Billy Horschel with the hardware that comes with winning the Zurich Classic.
There were a pair of rain delays in the final round, but nothing was going to slow down Billy Horschel at the Zurich Classic.
Horschel was on fire in the final round, and he came from a couple of shots off the pace to shoot a 64 in the final round and record the first PGA Tour victory of his career.
Horschel earned the victory in the most stylish of fashions. He rolled home a 27-footer on the final hole to give him a one-stroke victory over D.A. Points, who fired a nearly-as-impressive 65 on Sunday.
Horschel and Points may have closed the show, but they were not the only impressive performers at TPC Louisiana.
Here are the rest of the winners as well as the losers at the Zurich Classic.
TPC New Orleans played in quite a generous manner as players went low consistently during the tournament. Nobody took advantage of it more than Horschel who shot a 20-under par 268 over the four days.
In addition to his sensational 64 in the final round, Horschel had opened the tournament with a 67 and he also shot a 66 in the third round. Horschel's worst round was a one-under-par 71 in the second round.
The victory was the first of Horschel's career on the PGA Tour. However, it was not unexpected. He has been playing the best golf of his career with three top-10 finishes in his last three events.
Horschel played himself to the top of the leaderboard when he birdied six straight holes midway through the round. Horschel's putting was sensational. He averaged 1.559 putts per hole, ranking the best of all the competitors.
Ricky Barnes may be one of those golfers with all the tools to play exceptional golf, but he may just have a hard time putting them together when the money is on the table.
Barnes once again demonstrated his overwhelming talent when he fired a 67 in the first round.
Barnes was in a position to take charge in the tournament and put his stamp on it, but he could not play consistently.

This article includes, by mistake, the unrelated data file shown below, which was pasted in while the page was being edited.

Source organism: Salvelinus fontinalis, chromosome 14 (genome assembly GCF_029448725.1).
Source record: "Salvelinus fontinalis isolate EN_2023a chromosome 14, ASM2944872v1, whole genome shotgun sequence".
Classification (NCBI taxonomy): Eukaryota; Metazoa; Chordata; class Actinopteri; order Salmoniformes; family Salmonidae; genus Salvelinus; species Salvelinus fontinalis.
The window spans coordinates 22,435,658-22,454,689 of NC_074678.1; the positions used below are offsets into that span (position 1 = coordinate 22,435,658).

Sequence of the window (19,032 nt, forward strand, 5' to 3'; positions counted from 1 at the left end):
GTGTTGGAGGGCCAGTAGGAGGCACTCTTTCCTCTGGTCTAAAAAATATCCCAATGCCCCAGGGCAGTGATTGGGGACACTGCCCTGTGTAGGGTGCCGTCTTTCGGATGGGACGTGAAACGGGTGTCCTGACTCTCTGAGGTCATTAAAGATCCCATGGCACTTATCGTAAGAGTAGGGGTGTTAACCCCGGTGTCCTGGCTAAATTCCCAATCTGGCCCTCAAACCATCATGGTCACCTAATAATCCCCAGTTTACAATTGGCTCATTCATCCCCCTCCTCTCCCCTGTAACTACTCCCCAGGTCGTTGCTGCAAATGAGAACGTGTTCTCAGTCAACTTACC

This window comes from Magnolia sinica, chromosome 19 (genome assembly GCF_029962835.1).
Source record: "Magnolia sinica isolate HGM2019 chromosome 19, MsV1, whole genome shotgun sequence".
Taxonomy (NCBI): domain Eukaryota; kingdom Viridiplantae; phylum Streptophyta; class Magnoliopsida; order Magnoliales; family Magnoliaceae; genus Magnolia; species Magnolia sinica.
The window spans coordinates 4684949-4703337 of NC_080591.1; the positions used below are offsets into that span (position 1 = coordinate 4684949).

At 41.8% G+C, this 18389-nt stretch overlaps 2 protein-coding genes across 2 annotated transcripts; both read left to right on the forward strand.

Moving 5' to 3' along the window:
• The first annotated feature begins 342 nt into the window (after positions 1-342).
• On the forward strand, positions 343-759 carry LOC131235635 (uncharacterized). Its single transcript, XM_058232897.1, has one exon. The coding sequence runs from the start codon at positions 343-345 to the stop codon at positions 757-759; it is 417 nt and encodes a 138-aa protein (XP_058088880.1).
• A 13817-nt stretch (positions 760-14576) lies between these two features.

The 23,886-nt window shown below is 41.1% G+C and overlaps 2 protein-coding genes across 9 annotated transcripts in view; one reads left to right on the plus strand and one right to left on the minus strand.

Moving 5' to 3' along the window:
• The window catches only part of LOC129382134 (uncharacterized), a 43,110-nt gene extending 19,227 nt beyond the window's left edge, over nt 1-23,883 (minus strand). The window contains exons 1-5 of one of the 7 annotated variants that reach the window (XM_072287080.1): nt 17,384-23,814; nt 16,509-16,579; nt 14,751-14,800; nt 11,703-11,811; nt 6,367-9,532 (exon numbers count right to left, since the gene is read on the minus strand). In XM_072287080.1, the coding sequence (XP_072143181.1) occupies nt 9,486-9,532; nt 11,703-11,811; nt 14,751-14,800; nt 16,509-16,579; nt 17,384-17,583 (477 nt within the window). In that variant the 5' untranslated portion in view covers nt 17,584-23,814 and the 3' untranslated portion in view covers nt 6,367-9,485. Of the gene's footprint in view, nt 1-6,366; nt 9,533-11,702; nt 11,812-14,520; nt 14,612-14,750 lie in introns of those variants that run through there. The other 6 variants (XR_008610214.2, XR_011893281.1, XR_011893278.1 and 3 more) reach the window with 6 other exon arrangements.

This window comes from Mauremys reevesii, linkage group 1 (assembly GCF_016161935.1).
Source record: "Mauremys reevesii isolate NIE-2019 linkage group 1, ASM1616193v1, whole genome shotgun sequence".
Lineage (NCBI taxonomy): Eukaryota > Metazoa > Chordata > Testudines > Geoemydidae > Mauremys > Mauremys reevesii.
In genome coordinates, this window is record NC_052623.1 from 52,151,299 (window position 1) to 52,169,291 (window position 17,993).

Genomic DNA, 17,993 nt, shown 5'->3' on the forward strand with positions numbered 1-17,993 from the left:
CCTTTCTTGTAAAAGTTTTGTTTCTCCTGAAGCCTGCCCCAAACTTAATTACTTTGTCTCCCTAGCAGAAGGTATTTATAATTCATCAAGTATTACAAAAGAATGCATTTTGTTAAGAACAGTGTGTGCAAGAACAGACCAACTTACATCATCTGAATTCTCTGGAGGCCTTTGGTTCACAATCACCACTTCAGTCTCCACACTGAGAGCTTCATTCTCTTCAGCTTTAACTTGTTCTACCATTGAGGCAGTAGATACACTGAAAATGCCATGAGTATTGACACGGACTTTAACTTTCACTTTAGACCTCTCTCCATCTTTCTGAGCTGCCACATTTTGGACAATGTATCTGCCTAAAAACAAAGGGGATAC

Perhaps it was because he played so well in the first round, but Barnes lost his grip in the second and shot a 76. He rebounded nicely in the third, but he was off his game in the final round as he shot a two-over-par 74.
Barnes drove the ball accurately and hit more than 80 percent of his greens in regulation, but his putter betrayed him. He averaged 1.759 putts per hole and that placed him in a tie for 59th in the tournament.
No golfer is going to contend—no matter how well he strikes the ball—when he putts like that.
D.A. Points played sensational golf as he finished as the runner-up at the Zurich Classic, just one stroke behind Billy Horschel.
Points was nearly as good as Horschel in the final round. He fired a seven-under par 65 and mounted a tremendous charge on the back nine. After a decent two-under par score of 34 on the front nine, Points had five birdies and no bogeys on the back nine.
Points shot 68 or better in three of his rounds, but an ordinary two-under par 70 on moving day kept him from overtaking Horschel in the final round.
Still, Points struck the ball extremely well. He hit the fairway with 82.14 percent of his drives, a figure that led the tournament. He also averaged 1.600 putts per hole, ranking fifth for the tournament.